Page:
Last night, Jarome Iginla visited the Scotiabank Saddledome as a member of the Los Angeles Kings. It was his seventh trip to the ‘Dome as a visitor and potentially his last-ever game in the building, given that he’s turning 40 this summer and isn’t quite what he used to be. Last night, he was very close to what he used to be.
His goal and assist gave him 269 goals and 575 points in 616 outings in Calgary’s home arena. In the interest of saluting easily the greatest player to pull on a red jersey with a “C” on it, we’ve collected some of our favourite memories of old #12.
I’m terribly biased, because one of the first NHLers I ever interviewed (back when I was doing stuff for BLAZE) was Iginla, who I asked about prospects and the impact of youngsters coming onto a veteran team. I was terrified and sheepishly ambled up after the “regular” reporters asked him questions and asked if I could grab one more. He flashed a big smile and replied “Sure! What’s your question?”
Another sign of Iginla’s classiness was during his fights. Wait, hear me out. Basically every season after the 2004 playoff run, aspiring goons kept stepping up to Iginla to try to make a name for themselves. He’d fight everybody regardless of stature, do his best not to embarrass the poor lads, and then give them a smile and a stick-tap to the shin pads afterwards.
I have a lot of Iginla memories, but there’s one that has kinda stuck with me for a long time. Despite the fact that it was a seemingly minor event in an otherwise unimportant game.
The Flames were on the road playing the Islanders in New York. I don’t remember which season this was now, but it was just as the league was starting to wake up to the fact that Iginla was a superstar. My memory was of Calgary on the powerplay, with Iginla set up on his off wing around the top of the circle.
Someone fed a pass into his wheelhouse and Iginla one-timed a bullet into the top corner past the hapless Isles netminder. The goal was so sudden and definitive that even the colour guy calling the game seemed taken aback. In going over the tally in slow motion afterward he said, simply, “That… that is an unstoppable shot.”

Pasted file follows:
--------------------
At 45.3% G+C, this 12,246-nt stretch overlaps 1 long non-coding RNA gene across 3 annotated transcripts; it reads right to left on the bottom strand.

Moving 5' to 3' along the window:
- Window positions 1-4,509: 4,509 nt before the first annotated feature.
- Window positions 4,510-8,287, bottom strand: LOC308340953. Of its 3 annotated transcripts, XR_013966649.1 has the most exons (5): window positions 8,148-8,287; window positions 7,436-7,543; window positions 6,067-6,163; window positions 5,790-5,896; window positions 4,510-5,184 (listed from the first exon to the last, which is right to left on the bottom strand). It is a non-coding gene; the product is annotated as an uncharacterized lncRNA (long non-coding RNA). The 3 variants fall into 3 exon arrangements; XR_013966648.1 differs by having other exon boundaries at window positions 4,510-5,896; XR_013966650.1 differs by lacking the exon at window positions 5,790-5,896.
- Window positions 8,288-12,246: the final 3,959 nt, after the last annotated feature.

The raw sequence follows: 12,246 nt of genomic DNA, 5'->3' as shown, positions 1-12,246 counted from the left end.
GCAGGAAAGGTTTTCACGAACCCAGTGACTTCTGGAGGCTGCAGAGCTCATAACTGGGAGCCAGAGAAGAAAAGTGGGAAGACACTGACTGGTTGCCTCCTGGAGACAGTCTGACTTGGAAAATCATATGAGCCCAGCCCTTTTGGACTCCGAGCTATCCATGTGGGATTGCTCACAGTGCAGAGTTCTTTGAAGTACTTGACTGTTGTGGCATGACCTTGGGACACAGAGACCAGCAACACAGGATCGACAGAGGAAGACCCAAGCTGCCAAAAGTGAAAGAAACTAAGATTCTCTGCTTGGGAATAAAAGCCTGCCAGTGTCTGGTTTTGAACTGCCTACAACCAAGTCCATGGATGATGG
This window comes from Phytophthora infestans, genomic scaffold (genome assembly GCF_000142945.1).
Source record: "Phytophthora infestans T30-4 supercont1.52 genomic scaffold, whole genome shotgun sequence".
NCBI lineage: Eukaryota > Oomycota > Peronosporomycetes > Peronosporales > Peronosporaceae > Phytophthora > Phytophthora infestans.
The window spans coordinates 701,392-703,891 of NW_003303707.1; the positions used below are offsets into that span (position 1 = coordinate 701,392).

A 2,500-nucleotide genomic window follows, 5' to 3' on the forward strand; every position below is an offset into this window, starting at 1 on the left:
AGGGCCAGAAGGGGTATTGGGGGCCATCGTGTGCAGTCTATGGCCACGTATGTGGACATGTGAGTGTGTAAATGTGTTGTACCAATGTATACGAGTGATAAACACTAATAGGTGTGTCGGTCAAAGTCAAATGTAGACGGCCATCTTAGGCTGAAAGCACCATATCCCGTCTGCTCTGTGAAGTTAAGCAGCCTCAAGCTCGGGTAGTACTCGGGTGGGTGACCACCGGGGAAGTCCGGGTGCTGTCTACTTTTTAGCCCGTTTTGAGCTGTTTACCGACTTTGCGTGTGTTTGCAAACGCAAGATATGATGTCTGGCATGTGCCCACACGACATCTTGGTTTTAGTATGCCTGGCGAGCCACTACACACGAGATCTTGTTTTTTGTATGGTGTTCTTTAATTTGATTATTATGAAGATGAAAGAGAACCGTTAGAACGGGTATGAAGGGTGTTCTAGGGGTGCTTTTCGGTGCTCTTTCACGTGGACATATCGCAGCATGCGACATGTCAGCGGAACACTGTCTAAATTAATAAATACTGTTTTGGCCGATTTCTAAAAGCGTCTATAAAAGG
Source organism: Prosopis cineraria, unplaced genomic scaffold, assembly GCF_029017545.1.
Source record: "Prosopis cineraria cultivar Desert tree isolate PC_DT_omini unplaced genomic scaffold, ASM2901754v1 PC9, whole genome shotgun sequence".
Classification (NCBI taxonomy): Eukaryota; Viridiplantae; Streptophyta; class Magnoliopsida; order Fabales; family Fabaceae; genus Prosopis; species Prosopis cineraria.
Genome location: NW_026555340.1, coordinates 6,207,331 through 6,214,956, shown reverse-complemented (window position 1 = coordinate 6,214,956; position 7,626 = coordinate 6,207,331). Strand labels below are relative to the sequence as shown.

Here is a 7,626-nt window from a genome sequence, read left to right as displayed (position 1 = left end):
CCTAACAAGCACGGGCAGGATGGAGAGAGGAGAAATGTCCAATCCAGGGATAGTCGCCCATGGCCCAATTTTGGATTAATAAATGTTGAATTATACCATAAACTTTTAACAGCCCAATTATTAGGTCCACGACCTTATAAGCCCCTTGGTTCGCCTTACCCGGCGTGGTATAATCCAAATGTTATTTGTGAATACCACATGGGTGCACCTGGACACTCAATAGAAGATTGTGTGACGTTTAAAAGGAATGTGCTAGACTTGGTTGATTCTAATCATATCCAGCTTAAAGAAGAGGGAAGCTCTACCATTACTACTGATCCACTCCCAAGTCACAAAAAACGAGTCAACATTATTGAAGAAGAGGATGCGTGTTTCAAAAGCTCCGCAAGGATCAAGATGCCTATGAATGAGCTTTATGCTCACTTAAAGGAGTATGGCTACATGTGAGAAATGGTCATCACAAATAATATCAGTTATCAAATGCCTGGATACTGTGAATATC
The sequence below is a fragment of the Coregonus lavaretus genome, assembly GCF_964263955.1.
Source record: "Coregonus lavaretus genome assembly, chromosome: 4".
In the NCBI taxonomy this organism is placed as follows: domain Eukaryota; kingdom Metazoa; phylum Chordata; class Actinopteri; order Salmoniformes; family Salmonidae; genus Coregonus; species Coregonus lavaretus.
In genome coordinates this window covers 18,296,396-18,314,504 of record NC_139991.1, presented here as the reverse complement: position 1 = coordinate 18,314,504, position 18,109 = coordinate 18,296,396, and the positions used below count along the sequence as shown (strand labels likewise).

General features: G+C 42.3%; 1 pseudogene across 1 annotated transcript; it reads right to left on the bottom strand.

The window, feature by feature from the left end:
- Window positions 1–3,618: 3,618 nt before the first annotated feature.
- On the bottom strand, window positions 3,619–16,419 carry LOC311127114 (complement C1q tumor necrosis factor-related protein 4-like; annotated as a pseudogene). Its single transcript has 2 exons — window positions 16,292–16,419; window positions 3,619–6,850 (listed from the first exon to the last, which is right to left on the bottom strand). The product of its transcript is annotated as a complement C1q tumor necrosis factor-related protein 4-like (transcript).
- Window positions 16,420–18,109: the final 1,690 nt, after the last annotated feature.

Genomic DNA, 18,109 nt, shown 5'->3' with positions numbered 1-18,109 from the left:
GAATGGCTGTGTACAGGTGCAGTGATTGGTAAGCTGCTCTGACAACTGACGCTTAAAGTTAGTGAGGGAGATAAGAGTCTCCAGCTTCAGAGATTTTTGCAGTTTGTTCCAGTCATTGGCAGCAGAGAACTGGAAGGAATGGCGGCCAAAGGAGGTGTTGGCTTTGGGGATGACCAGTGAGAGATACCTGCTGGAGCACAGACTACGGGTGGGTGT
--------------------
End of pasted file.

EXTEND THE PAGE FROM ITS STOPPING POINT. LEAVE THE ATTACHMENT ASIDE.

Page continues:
Unstoppable. After years of the Flames being a running joke – an also-ran, an easy win – the team had this burgeoning young sniper and other clubs and fans were starting to take notice. This guy is unstoppable.
And I guess that’s why that play has always stuck with me. It’s a perfect microcosm of Iginla’s offensive prowess, his impact on the team, and how he helped changed the perception of the Flames around the league.
Jarome Iginla took over the mantle of my sports hero from Joe Sakic in the 2001-02 season, a season where everyone learned how much of an offensive force he could be. He deserved that Hart trophy and I’ll fist fight everyone who tells me otherwise. It wasn’t just the first 50-goal season of his career, but in 2002 Iggy arrived on the Olympic stage. That entire season is what I’ll hold close to my heart until I’m a bitter old man. It was everything and so much more for a scrawny little kid in northern British Columbia watching this juggernaut of a human run through opponents, rifle home pristine one-timers, and be overwhelmed by that smile of his.
It’s a privilege for those who grew up in his prime in Calgary and were able to witness it live on the regular. Unfortunately I didn’t, but I feel like it helped shape and appreciate him a little more.
The first time I got to see him live – and my first ever Flames game in Calgary – was his return with Boston, with my girlfriend at the time. I don’t remember what I paid for those tickets, but I’d do it again and then some to relive that night. I cried, people next to me cried, and Rachel [the girlfriend] was probably confused by how overcome I was with being in the same building as him. I felt like a kid again sitting in front of the TV watching him as a Flame.
These last few years haven’t been kind to Iginla and he’s definitely lost a step in his game. Last night though I still felt this incredible sensation of nostalgia even if he played in a jersey that doesn’t make sense to me. I’ll always look at him with rose tinted glasses because he means as much as Wayne Gretzky or Mark Messier does to an Oilers fan.
Growing up with the Flames was pretty much only growing up with Iggy. Until he was traded away, there were only 88 days of my life where Iggy was not a Flame.